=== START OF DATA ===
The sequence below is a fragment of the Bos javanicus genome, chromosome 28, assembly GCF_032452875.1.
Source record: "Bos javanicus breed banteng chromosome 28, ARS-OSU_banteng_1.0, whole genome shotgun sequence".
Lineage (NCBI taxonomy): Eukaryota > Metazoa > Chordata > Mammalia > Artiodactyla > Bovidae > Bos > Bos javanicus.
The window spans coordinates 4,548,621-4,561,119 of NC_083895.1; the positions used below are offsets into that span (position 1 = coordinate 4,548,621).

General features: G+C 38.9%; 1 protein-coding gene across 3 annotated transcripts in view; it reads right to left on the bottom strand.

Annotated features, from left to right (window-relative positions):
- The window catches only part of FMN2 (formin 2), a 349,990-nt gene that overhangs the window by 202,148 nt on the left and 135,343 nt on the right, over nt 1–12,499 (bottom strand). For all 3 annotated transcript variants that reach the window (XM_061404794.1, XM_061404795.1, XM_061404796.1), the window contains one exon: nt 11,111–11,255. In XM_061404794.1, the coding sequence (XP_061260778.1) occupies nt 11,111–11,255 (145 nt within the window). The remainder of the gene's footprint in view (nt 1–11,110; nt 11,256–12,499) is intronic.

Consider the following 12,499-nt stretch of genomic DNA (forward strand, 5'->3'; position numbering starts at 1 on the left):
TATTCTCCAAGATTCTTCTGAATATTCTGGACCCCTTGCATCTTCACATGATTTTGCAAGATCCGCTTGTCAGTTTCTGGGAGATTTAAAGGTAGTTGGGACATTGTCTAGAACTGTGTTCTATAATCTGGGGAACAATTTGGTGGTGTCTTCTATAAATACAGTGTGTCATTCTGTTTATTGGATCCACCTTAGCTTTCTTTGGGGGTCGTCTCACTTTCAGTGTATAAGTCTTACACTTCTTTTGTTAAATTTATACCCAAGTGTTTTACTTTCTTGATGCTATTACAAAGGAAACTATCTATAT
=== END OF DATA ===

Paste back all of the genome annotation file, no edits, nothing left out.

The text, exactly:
The sequence below is a fragment of the Bos javanicus genome, chromosome 28, assembly GCF_032452875.1.
Source record: "Bos javanicus breed banteng chromosome 28, ARS-OSU_banteng_1.0, whole genome shotgun sequence".
Lineage (NCBI taxonomy): Eukaryota > Metazoa > Chordata > Mammalia > Artiodactyla > Bovidae > Bos > Bos javanicus.
The window spans coordinates 4,548,621-4,561,119 of NC_083895.1; the positions used below are offsets into that span (position 1 = coordinate 4,548,621).

General features: G+C 38.9%; 1 protein-coding gene across 3 annotated transcripts in view; it reads right to left on the bottom strand.

Annotated features, from left to right (window-relative positions):
- The window catches only part of FMN2 (formin 2), a 349,990-nt gene that overhangs the window by 202,148 nt on the left and 135,343 nt on the right, over nt 1–12,499 (bottom strand). For all 3 annotated transcript variants that reach the window (XM_061404794.1, XM_061404795.1, XM_061404796.1), the window contains one exon: nt 11,111–11,255. In XM_061404794.1, the coding sequence (XP_061260778.1) occupies nt 11,111–11,255 (145 nt within the window). The remainder of the gene's footprint in view (nt 1–11,110; nt 11,256–12,499) is intronic.

Consider the following 12,499-nt stretch of genomic DNA (forward strand, 5'->3'; position numbering starts at 1 on the left):
TATTCTCCAAGATTCTTCTGAATATTCTGGACCCCTTGCATCTTCACATGATTTTGCAAGATCCGCTTGTCAGTTTCTGGGAGATTTAAAGGTAGTTGGGACATTGTCTAGAACTGTGTTCTATAATCTGGGGAACAATTTGGTGGTGTCTTCTATAAATACAGTGTGTCATTCTGTTTATTGGATCCACCTTAGCTTTCTTTGGGGGTCGTCTCACTTTCAGTGTATAAGTCTTACACTTCTTTTGTTAAATTTATACCCAAGTGTTTTACTTTCTTGATGCTATTACAAAGGAAACTATCTATAT